Ideological positioning of Extended Curriculum Programmes – a case study of a large South African research university

Keywords: Extended Curriculum Programmes, ideology, access


Extended Curriculum Programmes (ECPs) have been in existence in Africa and Southern Africa since the late 1970s. Various needs for programmes exist, but the primary motivator in the current South African context is a transformative one. While many historically white institutions have either scaled down or closed their ECPs, the University of Pretoria runs several large ECP programmes with the largest one located on the Mamelodi Campus. The location of the campus in a township offers many opportunities for transformative community engagement. This article interrogates the ideological underpinnings of the ECP programmes and other activities offered at the Mamelodi campus as these have evolved from their genesis in the University of Pretoria’s Foundation Year Programme in 2001. The article argues that a point has been reached where colour and ethnicity are no longer the only criteria for transformation, though the South African education system continues to be plagued by social inequality. Consequently, extended curriculum programmes need to serve the interests of the more disadvantaged section of the population, not the lower performing echelons of the more advantaged citizens, even though these may be black. The most recent government draft policy document provides possibilities for funding developmental interventions across the entire undergraduate education system but will require considerable sophistication in terms of pedagogy and curriculum design. The article concludes with a recommendation for a more responsive selection policy and curricula that provide a smoother transition into the programmes that students wish to access, including those with high barriers to entry.

Author Biographies

N. A. Ogude, University of Pretoria

Professor Nthabiseng Audrey Ogude is an Analytical Chemist, Science Educator and currently Professor and Dean of the Mamelodi Campus. After obtaining her BSc (Lesotho) and MSc (Nairobi) she obtained a PhD in Chemistry Education at Wits University, the first Black woman to receive a PhD in Chemistry at Wits University. Professor Ogude has held senior positions at Tshwane University of Technology (Vice chancellor), Universities of Pretoria and Mandela University (Deputy Vice Chancellor). She has 29 years’ experience in tertiary education, taught at undergraduate and postgraduate levels, supervised postgraduate students and published a number of papers in accredited and peer reviewed journals.  Prof Ogude is passionate about student access and success and using data-informed approaches for holistic development of students through careful alignment of curricula, co-curricular and extra-curricular goals.  Her research interests are in the areas of science / chemistry education, women in science, higher education policy, and academic management leadership.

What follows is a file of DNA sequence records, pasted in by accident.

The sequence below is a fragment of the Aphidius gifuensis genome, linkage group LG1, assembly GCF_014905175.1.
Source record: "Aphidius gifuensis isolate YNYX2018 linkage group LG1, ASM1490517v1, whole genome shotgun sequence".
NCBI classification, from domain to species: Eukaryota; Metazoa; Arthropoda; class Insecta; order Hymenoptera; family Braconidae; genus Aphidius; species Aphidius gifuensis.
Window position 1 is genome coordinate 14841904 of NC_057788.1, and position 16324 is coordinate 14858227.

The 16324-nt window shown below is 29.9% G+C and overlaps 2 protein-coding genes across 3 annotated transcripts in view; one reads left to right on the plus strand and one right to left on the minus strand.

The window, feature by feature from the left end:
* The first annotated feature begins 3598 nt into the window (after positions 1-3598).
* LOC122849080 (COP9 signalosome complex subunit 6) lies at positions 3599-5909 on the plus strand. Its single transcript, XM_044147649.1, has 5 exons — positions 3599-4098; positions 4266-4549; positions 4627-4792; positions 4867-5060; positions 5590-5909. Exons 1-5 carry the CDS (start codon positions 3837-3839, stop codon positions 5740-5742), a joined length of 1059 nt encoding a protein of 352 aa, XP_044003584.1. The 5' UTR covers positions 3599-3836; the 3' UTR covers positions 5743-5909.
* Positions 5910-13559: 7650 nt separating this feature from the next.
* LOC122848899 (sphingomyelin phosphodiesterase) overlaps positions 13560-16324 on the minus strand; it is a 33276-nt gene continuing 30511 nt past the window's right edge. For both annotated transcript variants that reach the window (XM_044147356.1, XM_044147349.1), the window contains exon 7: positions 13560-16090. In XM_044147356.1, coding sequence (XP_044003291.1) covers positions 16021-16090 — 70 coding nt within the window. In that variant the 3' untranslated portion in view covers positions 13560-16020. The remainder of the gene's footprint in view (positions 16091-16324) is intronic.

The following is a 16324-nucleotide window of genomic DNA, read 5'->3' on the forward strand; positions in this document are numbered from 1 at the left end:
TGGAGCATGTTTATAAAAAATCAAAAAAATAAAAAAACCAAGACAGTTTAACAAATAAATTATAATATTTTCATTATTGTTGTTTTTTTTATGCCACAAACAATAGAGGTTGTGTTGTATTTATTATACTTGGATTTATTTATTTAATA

M. Rollnick, University of Pretoria

Marissa Rollnick is professor emeritus in science education at Wits University. She holds a doctorate from Wits University and is a specialist in academic development and science education. Her professional career includes appointments as teacher, teacher educator, lecturer and professor in chemistry education. She currently also has appointments at the Universities of Pretoria and Johannesburg. Her research areas include language in science education, student access to science in higher education and pedagogical content knowledge. She has published over 70 refereed publications.  She has received several awards, most recently the distinguished contribution to research award from NARST in the USA.


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How to Cite
Ogude, N. A., and M. Rollnick. 2022. “Ideological Positioning of Extended Curriculum Programmes – a Case Study of a Large South African Research University”. South African Journal of Higher Education 36 (2), 222-38.
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